And that's why attempting to keep lambdas warm is a waste of effort and money.
If your service gets steady traffic and your code is optimized for restarts, cold starts should be a non issue.
You could have the warm up handler sleep for a few seconds so Lambda is more likely to spin up some new capacity. This is no different than keeping some idle capacity on hand to absorb spikes.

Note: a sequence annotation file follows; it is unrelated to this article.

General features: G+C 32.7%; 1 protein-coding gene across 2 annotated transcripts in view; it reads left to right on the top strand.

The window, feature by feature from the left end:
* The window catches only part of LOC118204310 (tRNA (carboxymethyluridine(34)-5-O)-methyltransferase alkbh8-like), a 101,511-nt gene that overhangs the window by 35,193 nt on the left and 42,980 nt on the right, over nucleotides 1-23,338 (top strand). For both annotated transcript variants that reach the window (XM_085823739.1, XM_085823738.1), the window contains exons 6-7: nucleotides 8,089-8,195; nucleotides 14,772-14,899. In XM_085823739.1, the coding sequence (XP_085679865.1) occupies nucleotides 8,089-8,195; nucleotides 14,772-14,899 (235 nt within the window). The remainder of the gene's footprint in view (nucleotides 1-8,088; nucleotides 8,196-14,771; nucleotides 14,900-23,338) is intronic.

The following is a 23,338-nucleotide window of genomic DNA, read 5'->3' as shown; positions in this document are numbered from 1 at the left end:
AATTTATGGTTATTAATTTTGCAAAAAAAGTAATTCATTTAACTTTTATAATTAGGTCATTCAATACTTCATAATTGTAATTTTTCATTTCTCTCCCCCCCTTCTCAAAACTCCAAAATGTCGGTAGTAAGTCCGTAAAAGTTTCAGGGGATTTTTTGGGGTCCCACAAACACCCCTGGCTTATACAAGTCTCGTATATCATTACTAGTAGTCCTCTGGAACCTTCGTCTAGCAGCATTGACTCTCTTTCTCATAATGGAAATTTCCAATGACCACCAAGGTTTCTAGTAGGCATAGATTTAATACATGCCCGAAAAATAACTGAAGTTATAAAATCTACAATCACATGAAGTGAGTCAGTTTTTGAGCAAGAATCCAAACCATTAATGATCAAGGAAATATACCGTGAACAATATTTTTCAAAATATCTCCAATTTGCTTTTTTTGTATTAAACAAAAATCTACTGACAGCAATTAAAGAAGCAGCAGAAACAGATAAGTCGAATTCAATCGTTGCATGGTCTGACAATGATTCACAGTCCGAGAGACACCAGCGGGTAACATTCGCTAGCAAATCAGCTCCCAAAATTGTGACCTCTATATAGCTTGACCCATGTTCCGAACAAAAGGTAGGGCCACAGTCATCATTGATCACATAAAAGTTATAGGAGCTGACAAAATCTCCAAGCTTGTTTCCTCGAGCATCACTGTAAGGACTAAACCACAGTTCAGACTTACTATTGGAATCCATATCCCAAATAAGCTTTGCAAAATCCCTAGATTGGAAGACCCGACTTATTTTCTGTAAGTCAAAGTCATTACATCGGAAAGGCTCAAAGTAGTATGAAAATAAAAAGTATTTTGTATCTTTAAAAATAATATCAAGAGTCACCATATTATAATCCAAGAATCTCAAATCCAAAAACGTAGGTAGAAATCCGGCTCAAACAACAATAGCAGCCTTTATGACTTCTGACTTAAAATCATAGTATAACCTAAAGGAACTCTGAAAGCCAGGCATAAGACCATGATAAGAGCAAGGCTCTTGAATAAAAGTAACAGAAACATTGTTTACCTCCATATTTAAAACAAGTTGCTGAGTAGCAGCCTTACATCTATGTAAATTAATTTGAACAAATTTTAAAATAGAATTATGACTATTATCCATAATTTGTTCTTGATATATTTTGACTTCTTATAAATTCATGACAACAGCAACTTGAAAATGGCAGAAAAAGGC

Not every service gets steady traffic, even ones where latency is important.
Also, it's not always a matter of optimal start up time because even applications with instant start time have to be deployed by the Lambda service before they can respond. That can take up to a full minute, if I recall the documentation correctly.
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